Abiotic transformation of triclosan (TCS) was investigated by incubating TCS with Fe(III)- and Na-montmorillonite at 40% relative humidity and room temperature for up to 100 days. The TCS transformation products were characterized using LC/MS, GC/MS, and computational modeling and quantified using HPLC/UV and GC/MS. Within 1-5 days, depending on the initial TCS concentrations, about 55% of the TICS was rapidly transformed in the presence of Fe(III)-montmorillonite, producing 2,4-dichlorophenol, 3-chlorophenol, 2,4-dichlorophenol dinner, chlorophenoxy phenols, and TCS dinners and trimers. Computational modeling based on density functional theory confirmed the formation of four TCS dinner conformers and six TICS trimer conformers. The TCS phenoxy radicals, produced by Fe(III) oxidation of TCS, react with other TCS molecules to form TCS dimers. The TICS trimers were formed by attachment of TCS dimer phenoxy radicals, produced by Fe(III) oxidation of TCS dinners, with TCS molecules. Significantly smaller quantities of TCS transformation products were detected in the reactions with Na-montmorillonite compared to the reactions with Fe(III)-montmorillonite. Formation of a significant amount of 2,4-dichlorophenol, especially in reaction with Fe(III)-montmorillonite, may have negative impact on the environment because of its toxicity. However, mineral-facilitated TCS polymerization may reduce its mobility and bioavailability in soils.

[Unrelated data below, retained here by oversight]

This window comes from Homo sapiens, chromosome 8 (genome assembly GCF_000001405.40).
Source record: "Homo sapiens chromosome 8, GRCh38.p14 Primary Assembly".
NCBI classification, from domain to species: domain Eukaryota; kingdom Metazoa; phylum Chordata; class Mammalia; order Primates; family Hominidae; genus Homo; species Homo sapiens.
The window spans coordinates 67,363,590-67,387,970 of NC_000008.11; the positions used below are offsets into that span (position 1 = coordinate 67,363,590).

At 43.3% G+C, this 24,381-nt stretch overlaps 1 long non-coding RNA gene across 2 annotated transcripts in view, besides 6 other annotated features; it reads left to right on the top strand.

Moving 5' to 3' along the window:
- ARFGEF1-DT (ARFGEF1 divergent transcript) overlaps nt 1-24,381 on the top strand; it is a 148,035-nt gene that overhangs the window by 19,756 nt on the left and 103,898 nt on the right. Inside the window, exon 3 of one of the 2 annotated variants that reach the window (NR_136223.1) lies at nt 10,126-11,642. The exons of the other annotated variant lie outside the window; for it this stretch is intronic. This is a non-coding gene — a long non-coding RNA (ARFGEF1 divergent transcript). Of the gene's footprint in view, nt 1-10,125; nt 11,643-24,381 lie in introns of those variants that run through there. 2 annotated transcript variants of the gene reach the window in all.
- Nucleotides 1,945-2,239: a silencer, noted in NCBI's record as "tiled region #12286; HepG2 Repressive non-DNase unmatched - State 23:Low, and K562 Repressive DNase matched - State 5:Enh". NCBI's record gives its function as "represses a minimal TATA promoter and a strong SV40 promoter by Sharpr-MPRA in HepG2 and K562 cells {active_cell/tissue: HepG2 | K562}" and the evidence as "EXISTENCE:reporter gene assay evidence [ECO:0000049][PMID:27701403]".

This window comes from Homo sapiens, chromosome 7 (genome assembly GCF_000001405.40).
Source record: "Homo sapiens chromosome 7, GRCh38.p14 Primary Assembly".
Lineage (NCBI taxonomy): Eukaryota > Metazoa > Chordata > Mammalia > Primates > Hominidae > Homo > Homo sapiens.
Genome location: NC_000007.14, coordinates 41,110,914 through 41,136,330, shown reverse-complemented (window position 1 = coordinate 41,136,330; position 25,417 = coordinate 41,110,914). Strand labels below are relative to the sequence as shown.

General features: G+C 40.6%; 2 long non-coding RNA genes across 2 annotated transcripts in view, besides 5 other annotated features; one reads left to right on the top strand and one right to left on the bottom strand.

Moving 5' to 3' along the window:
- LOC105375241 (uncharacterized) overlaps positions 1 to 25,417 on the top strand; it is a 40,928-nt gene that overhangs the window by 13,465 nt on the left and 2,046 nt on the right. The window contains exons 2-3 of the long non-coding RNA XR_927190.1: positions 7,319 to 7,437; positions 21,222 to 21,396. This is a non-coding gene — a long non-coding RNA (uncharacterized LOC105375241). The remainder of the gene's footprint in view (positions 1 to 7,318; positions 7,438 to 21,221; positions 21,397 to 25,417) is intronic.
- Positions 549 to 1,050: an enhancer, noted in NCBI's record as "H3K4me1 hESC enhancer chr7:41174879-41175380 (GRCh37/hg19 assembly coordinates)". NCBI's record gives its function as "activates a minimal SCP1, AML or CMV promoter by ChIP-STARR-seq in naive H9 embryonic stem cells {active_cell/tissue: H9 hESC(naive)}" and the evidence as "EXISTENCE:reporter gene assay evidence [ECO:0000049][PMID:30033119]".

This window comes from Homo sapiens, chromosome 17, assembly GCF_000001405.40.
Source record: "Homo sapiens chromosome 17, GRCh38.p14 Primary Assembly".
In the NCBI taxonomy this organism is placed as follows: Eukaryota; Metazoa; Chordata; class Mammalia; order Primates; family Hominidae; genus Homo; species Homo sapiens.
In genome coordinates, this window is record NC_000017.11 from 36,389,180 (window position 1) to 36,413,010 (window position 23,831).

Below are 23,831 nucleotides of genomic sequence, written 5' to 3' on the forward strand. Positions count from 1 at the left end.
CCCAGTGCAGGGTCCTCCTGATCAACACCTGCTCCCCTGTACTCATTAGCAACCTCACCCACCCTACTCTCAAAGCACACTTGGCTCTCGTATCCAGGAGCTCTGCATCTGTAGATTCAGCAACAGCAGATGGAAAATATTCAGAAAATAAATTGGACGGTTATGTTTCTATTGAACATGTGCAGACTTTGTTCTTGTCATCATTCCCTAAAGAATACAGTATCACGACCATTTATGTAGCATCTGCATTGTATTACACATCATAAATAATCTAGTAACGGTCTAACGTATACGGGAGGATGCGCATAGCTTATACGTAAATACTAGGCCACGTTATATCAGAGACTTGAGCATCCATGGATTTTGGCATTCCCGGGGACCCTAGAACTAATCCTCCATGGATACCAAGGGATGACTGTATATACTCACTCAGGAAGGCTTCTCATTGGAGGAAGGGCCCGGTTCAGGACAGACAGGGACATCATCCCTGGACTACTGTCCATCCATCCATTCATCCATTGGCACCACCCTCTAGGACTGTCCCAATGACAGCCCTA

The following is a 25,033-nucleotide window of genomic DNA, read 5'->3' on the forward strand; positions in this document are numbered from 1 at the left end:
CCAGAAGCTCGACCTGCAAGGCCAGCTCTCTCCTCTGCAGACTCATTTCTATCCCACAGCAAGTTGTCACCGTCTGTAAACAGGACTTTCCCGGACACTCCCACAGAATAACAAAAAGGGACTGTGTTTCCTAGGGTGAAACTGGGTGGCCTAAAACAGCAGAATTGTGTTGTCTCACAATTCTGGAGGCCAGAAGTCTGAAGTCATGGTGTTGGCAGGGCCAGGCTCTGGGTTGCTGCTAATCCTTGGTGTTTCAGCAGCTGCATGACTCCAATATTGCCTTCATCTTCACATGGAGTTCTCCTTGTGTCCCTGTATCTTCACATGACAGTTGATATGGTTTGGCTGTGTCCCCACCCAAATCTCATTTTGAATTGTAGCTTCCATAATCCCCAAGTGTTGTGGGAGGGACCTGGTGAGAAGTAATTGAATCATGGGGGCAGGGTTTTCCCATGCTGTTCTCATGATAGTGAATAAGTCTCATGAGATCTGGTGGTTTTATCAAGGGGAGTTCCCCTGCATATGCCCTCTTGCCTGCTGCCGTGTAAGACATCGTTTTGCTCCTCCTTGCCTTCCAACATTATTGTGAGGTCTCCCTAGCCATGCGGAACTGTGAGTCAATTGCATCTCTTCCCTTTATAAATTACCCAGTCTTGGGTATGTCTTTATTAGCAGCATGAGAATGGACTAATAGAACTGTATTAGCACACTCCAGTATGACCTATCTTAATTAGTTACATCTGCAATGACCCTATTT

Transformation of triclosan by Fe(III)-saturated montmorillonite